America’s Children: Key National Indicators of Well-Being

Posted by on August 05, 2013

Preschool: vindicated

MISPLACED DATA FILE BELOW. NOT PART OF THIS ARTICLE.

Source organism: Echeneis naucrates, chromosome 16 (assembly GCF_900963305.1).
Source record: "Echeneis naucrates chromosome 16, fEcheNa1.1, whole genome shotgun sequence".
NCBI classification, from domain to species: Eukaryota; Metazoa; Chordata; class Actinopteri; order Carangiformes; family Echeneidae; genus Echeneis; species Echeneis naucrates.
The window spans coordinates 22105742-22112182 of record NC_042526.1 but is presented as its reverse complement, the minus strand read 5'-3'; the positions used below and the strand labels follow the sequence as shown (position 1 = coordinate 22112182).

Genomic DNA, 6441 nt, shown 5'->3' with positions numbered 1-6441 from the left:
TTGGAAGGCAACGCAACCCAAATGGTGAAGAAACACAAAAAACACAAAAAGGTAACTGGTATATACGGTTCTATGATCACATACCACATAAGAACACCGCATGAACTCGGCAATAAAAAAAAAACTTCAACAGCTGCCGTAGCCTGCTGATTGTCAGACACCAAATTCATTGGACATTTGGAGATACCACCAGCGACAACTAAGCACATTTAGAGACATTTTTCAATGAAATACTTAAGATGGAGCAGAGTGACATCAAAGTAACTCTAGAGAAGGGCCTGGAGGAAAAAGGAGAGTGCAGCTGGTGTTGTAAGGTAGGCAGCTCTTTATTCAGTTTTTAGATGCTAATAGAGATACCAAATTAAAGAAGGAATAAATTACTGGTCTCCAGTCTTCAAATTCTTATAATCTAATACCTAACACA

New federal data show that children who receive early childcare beyond parents or relatives perform better in reading and math in kindergarten than those cared for only at home, reports Sarah Sparks in Education Week. The report from the Federal Interagency Forum on Child and Family Statistics includes 41 key indicators across seven domains: family and social environment, economic circumstances and health care, physical environment and safety, behavior, education, and health. This year’s report included a special section on kindergartners’ reading, math, and science achievement, as well as approaches to learning, using data from the ongoing federal Early Childhood Longitudinal Study of children who started kindergarten in 2010-11. As expected, kindergartners from households with incomes near and below the federal poverty line had lower reading, math, and science scores than children from households with incomes at least 200 percent of the poverty level. The data also show that students with both parents working full-time or one full- and one part-time had higher math and reading scores than those with only one parent working. The gap between children who attended preschool with a non-relative and those who did not, and the gap between children with two versus one working parent, had not entirely closed by the end of the child’s kindergarten year.

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